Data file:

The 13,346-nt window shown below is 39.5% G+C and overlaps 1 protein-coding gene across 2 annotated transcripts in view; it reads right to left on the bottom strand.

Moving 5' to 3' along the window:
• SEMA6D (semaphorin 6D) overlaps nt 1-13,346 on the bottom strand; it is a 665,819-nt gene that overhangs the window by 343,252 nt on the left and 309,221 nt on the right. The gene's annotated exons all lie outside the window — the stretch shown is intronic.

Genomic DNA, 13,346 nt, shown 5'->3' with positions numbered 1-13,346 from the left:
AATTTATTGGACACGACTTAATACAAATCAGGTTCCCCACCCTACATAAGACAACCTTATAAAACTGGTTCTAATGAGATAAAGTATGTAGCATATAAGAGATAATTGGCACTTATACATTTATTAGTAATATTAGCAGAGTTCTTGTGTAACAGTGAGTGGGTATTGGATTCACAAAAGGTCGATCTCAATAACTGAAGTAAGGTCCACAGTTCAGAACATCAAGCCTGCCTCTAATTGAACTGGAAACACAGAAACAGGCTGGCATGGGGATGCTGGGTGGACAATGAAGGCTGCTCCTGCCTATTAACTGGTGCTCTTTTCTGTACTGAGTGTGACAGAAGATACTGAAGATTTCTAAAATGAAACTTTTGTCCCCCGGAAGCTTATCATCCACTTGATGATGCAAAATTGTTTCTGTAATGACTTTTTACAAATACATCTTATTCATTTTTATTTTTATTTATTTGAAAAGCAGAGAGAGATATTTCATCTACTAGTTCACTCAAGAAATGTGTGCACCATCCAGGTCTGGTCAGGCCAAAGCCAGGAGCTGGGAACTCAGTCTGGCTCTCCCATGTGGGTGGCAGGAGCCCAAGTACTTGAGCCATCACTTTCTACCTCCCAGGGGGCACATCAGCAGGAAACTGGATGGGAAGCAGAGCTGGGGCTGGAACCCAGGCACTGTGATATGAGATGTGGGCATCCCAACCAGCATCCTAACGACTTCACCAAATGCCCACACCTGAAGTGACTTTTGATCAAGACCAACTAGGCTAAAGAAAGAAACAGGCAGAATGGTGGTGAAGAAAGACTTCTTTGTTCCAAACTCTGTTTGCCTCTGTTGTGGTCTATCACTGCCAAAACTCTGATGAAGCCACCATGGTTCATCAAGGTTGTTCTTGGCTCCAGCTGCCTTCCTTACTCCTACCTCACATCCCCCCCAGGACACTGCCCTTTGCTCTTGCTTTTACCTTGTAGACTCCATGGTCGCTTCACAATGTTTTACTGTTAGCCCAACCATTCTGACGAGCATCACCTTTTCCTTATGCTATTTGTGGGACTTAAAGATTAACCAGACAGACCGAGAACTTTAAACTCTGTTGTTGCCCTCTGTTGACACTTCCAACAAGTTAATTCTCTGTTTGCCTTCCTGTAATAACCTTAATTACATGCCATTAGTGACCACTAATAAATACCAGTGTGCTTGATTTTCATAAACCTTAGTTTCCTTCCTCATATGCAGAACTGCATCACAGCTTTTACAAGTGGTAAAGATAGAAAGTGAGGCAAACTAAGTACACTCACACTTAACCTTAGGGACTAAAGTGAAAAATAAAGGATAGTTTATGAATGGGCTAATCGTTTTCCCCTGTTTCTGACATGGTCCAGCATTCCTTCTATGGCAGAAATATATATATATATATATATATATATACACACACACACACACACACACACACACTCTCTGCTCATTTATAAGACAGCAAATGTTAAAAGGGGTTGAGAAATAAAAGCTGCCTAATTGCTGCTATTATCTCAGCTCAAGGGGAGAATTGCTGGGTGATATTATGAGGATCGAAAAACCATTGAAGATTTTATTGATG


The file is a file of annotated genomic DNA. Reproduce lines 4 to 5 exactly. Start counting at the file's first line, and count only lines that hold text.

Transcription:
Genomic DNA, 13,346 nt, shown 5'->3' with positions numbered 1-13,346 from the left:
AATTTATTGGACACGACTTAATACAAATCAGGTTCCCCACCCTACATAAGACAACCTTATAAAACTGGTTCTAATGAGATAAAGTATGTAGCATATAAGAGATAATTGGCACTTATACATTTATTAGTAATATTAGCAGAGTTCTTGTGTAACAGTGAGTGGGTATTGGATTCACAAAAGGTCGATCTCAATAACTGAAGTAAGGTCCACAGTTCAGAACATCAAGCCTGCCTCTAATTGAACTGGAAACACAGAAACAGGCTGGCATGGGGATGCTGGGTGGACAATGAAGGCTGCTCCTGCCTATTAACTGGTGCTCTTTTCTGTACTGAGTGTGACAGAAGATACTGAAGATTTCTAAAATGAAACTTTTGTCCCCCGGAAGCTTATCATCCACTTGATGATGCAAAATTGTTTCTGTAATGACTTTTTACAAATACATCTTATTCATTTTTATTTTTATTTATTTGAAAAGCAGAGAGAGATATTTCATCTACTAGTTCACTCAAGAAATGTGTGCACCATCCAGGTCTGGTCAGGCCAAAGCCAGGAGCTGGGAACTCAGTCTGGCTCTCCCATGTGGGTGGCAGGAGCCCAAGTACTTGAGCCATCACTTTCTACCTCCCAGGGGGCACATCAGCAGGAAACTGGATGGGAAGCAGAGCTGGGGCTGGAACCCAGGCACTGTGATATGAGATGTGGGCATCCCAACCAGCATCCTAACGACTTCACCAAATGCCCACACCTGAAGTGACTTTTGATCAAGACCAACTAGGCTAAAGAAAGAAACAGGCAGAATGGTGGTGAAGAAAGACTTCTTTGTTCCAAACTCTGTTTGCCTCTGTTGTGGTCTATCACTGCCAAAACTCTGATGAAGCCACCATGGTTCATCAAGGTTGTTCTTGGCTCCAGCTGCCTTCCTTACTCCTACCTCACATCCCCCCCAGGACACTGCCCTTTGCTCTTGCTTTTACCTTGTAGACTCCATGGTCGCTTCACAATGTTTTACTGTTAGCCCAACCATTCTGACGAGCATCACCTTTTCCTTATGCTATTTGTGGGACTTAAAGATTAACCAGACAGACCGAGAACTTTAAACTCTGTTGTTGCCCTCTGTTGACACTTCCAACAAGTTAATTCTCTGTTTGCCTTCCTGTAATAACCTTAATTACATGCCATTAGTGACCACTAATAAATACCAGTGTGCTTGATTTTCATAAACCTTAGTTTCCTTCCTCATATGCAGAACTGCATCACAGCTTTTACAAGTGGTAAAGATAGAAAGTGAGGCAAACTAAGTACACTCACACTTAACCTTAGGGACTAAAGTGAAAAATAAAGGATAGTTTATGAATGGGCTAATCGTTTTCCCCTGTTTCTGACATGGTCCAGCATTCCTTCTATGGCAGAAATATATATATATATATATATATATATACACACACACACACACACACACACACACTCTCTGCTCATTTATAAGACAGCAAATGTTAAAAGGGGTTGAGAAATAAAAGCTGCCTAATTGCTGCTATTATCTCAGCTCAAGGGGAGAATTGCTGGGTGATATTATGAGGATCGAAAAACCATTGAAGATTTTATTGATG